Thanks to NetGalley and Entangled Publishing for the ebook of Going Down in Flames by Chris Cannon! Going Down in Flames is the first book in a trilogy about dragons. Bryn discovers that she is a dragon on her sixteenth birthday and, if that’s not enough, she is told by her parents that she will be shunned by other dragons because they cross-bred. Bryn’s father is a Red Dragon and her mother is a Blue Dragon. This makes Bryn a mix. Cross marriages are forbidden, so when her parents fell in love with each other, they ran away from dragon society because they felt as though they had no other choice. Bryn is forced by the Directorate (the governing organization of Dragon society) to attend dragon school and is placed in the Green Dragon dorms in exchange for letting them “study’ her scientifically. Bryn’s life is threatened more than once, conspiracies fly and new acquaintances are made and friendships are built. Going Down in Flames is a fun beginning to a series with a lot of potential!
Poison Princess by Kresley Cole is the start of an amazing series. This book contains many genres, such as dystopian, supernatural, romance, adventure, mythology and fantasy. Poison Princess immediately intrigued me with the feeling of doom in the first chapter. I was pulled into the story because it is interesting in so many ways; the Louisiana culture and language and the fantastical and mythological pull around Evie. I love the Cajun vocabulary lessons and culture and I think I felt at home with it because I lived in Louisiana during an impressionable age while growing up. I lived in several areas of Louisiana between the ages of nine and twelve. The Cajun references made me smile and sometimes cringe because they were spot on.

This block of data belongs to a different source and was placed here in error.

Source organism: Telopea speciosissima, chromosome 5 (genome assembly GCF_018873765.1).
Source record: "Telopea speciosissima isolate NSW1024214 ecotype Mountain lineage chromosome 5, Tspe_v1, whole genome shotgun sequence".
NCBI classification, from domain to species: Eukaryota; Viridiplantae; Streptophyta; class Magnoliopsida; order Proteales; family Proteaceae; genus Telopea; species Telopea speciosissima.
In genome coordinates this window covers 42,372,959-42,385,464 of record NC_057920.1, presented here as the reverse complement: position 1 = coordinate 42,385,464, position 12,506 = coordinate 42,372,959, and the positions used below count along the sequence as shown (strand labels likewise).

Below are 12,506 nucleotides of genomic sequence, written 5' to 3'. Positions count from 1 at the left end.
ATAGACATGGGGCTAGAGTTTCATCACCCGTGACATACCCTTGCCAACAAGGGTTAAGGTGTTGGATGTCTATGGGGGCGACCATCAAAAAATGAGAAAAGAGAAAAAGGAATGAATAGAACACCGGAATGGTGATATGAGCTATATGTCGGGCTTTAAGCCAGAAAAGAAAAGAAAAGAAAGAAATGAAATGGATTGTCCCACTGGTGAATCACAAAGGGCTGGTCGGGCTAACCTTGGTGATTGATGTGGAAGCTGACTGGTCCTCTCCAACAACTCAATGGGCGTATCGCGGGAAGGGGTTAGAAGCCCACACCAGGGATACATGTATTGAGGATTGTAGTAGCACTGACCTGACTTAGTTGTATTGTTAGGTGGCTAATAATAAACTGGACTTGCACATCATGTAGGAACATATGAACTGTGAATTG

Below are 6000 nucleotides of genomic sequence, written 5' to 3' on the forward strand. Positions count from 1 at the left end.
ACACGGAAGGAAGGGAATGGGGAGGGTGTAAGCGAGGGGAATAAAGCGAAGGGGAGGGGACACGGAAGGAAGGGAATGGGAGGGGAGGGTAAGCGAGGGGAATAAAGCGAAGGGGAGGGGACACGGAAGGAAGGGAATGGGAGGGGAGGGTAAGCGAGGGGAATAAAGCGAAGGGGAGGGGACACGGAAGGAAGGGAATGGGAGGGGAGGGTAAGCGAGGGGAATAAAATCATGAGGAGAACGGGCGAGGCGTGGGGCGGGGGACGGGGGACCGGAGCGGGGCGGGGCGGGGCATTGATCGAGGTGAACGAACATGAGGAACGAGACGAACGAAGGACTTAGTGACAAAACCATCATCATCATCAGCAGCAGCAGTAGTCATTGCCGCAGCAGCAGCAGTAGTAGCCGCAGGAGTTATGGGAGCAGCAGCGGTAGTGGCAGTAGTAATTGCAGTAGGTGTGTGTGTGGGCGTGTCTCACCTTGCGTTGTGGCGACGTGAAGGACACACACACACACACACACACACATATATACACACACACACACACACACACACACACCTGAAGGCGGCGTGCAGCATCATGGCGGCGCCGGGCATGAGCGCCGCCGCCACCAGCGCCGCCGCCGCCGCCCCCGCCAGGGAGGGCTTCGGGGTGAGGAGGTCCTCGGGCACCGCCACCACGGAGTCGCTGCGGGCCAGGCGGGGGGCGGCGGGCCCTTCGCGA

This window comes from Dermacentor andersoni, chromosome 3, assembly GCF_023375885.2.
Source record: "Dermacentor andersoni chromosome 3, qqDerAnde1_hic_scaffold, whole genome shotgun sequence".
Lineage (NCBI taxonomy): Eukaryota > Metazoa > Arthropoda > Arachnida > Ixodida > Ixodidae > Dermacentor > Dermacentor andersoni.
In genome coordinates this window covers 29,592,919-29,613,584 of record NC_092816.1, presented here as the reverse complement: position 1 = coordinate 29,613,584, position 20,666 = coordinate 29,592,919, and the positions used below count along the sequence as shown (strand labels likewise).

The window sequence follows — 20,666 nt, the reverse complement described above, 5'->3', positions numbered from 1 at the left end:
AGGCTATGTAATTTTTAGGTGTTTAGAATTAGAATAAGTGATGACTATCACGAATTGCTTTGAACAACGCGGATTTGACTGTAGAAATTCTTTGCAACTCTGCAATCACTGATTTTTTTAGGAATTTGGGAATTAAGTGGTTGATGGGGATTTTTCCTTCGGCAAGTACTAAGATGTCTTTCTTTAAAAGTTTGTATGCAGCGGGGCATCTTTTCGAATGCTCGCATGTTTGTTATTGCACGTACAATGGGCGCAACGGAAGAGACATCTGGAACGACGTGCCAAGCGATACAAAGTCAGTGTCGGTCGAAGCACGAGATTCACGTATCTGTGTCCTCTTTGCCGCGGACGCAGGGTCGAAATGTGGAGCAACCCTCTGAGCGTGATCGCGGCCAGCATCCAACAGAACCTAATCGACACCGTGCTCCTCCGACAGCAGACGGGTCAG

The author changes the point of view from Evie to the kidnapper for the prologue and one other chapter. This strategic writing gives readers insight into the enemy’s world. Clever, Kresley Cole! There is a bit of swearing and sexual innuendo that I will warn students about, but I absolutely love this book with its dynamic characters and I plan on reading it again and finishing the Arcana Chronicles series as soon as possible.
Thanks to NetGalley and Entangled Publishing for the arc of Pieces of You and Me by Erin Fletcher! Pieces of You and Me is an enjoyable book with teen angst, family struggles, realistic situations and romance. Chase, “the moved away and returned guy”, has been to nine schools in five years. He left town quickly in seventh grade when his mother separated from his alcoholic father. Chase felt like he hurt his then best friend, Rylee and worries that he won’t be around long enough to rekindle their friendship. Chase struggles with priorities and has to decide what is the most important. Rylee has mixed feelings when she realizes Chase is back in town. She also misses the wonderful friendship they shared.
Erin Fletcher’s writing is perfect and she brings the main characters, as well as the supporting characters, to life!
I can relate to Chase because I attended thirty-three schools in nine years, from second grade to a junior in high school. Moving often is a difficult issue affecting every part of a person’s life. Regardless of the reason for the moving, being the new kid gets old quickly.